Charles Bezzina: Mar-Ritmi tal-Baħar: a collection of poems
Self-published, 2018

A poet is unquestionably a dreamer, and poetry is essentially human and elemental. Despite the prevailing atmosphere of a chaotic world that seems to no longer know how to enjoy the ethereal beauty of nature, or just couldn’t care less about it, this most noble art still retains its cathartic power over all those who would wish to a stop for a moment and enjoy the music and the poetry of the elements in all their forms.

And those who appreciate the fascinating cycle of the seasons and the part they play in the overall pattern of everyday life as day by day it eludes us.

Many have been the elements which, throughout the ages, have inspired the greatest poets to pen immortal lines that have survived to this day.

Nature, with its splendours and its follies – particularly, the sea, equally fascinating whether calm and serene in summer or breaking waves sky-high and dashing them against the rocks in some furious winter storm.

One of the poets who has always been fascinated by the sea, I dare say identified himself with it, literally and/or metaphorically, has been the prolific Gozitan poet Charles Bezzina.

Since his very first collection of verse quite some time ago, Bezzina has always been intensely linked with the poetry that not only glorifies the sea in all its aspects and its moods, both positive and negative, but also as a focal point to complement the relative season it is contemplated upon and the attendant backdrops.

Add to this the insistence of Bezzina to stick to the classical form of poetry, with its perfect rhymes and rhythms, and messages clearly relayed without the enigmatic and very often puzzling question marks that modern poetry invariably poses to the reader.

Once again, Bezzina has regaled us with yet another thick tome of poems: Mar-Ritmi tal-Baħar – 168 poems, all in the classical style, all glowing with the ephemeral beauty of romantic poetry at its best.

Reading Bezzina’s lines is (as it has always been) an experience of pure enjoyment

These poems are all elemental in nature, in subtle forms or otherwise, and all musical to a degree, which makes them a joy to read aloud.

In an excellent preface to the book, Charles Briffa analyses in depth both the poet and his works. He delves deeply into his psyche, seeking to discover, and/or expound about, the sheer sensitivity of Bezzina the man and the poet, the effect that his love for both sea and landscapes has on his poetry, his life and his soul.

Indeed, this is a veritable intimate psychological study on one of the best and most romantic poets Malta has ever had.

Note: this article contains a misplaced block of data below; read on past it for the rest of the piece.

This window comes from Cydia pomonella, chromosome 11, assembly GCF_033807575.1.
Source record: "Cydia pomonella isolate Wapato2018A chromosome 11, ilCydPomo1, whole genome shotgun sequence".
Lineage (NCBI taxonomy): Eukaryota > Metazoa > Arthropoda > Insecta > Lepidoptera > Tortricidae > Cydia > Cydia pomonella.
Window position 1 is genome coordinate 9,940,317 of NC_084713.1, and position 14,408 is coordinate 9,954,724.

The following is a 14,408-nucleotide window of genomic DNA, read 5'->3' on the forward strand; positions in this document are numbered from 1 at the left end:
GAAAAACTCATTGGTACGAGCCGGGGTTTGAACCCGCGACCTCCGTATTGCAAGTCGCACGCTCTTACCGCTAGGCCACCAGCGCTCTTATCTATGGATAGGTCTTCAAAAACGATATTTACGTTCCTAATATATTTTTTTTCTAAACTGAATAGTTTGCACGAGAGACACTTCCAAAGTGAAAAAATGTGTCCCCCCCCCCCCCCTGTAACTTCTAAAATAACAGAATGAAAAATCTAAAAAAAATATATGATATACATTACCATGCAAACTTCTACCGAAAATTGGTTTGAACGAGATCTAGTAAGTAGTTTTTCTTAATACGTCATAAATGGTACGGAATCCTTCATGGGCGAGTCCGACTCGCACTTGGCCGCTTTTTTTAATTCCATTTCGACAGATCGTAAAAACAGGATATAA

A beautiful quote by William Wordsworth in praise of the poet serves as a prelude to the collection, and the rest is a delectable ramble into a world of beauty that only poetry at its best can offer.

Particularly beautiful are: Bint il-Baħar, Xi Darba Nurik Mewġa, Skiet, Nixtieq li Meta Norqod, Erġa’ Għidli Mulejja, Konna Ltqajna, Il-Ballata tal-Wied and Tħallix id-Dalma.

 These, and practically all the poems in this book, invariably relate not only to the poet himself as a persona but also to nature, with which Bezzina has always been fascinated.

A good number of the poems, of course, relate to the idiom of the sea. But very often, and to his credit and the knowledge of his art, Bezzina uses such poems as a departing point, to reach out (sometimes metaphorically) into further themes and topics, which more or less preoccupy the average poet, such as sorrow, pain, joy, disillusionments and disappointments.

They also delve into a growing, sad preoccupation in the face of an insensitive, indifferent, violent and chaotic world that is essentially materialistic and totally adverse to things romantic.

Yet, hope, that springs eternal in every true poet’s heart, is once again prevalent, and a dominant factor. It is a genuine and desperate cri de coeur, this beautiful tome. It is even more intense than in Bezzina’s former collections.

It seems that the passing of the years is making the poet more than ever aware of the way the world is going. In his sensitive approach to reality, crude as it may be, he seems set on showing that a dreamy, poetic, romantic approach to life may be, after all, a good solution, if not a permanently curative one, for all the physical and spiritual ailments that beset and scourge today’s utterly cynical and insensitive world.

A number of critical comments on Bezzina’s poetry round up this collection.

Mar-Ritmi tal-Baħar is beautifully and neatly printed, with an enchanting glossy front cover that is a visual poem in itself. This is indeed a collection of poems that are there to be relished and enjoyed, the prime object of what poetry stands for, after all, in its pure, unsullied and ethereal nature.

And reading Bezzina’s lines is (as it has always been) an experience of pure enjoyment, an invariably delightful romp through a mystical aura that only spiritual joy and pure poetry can guarantee.


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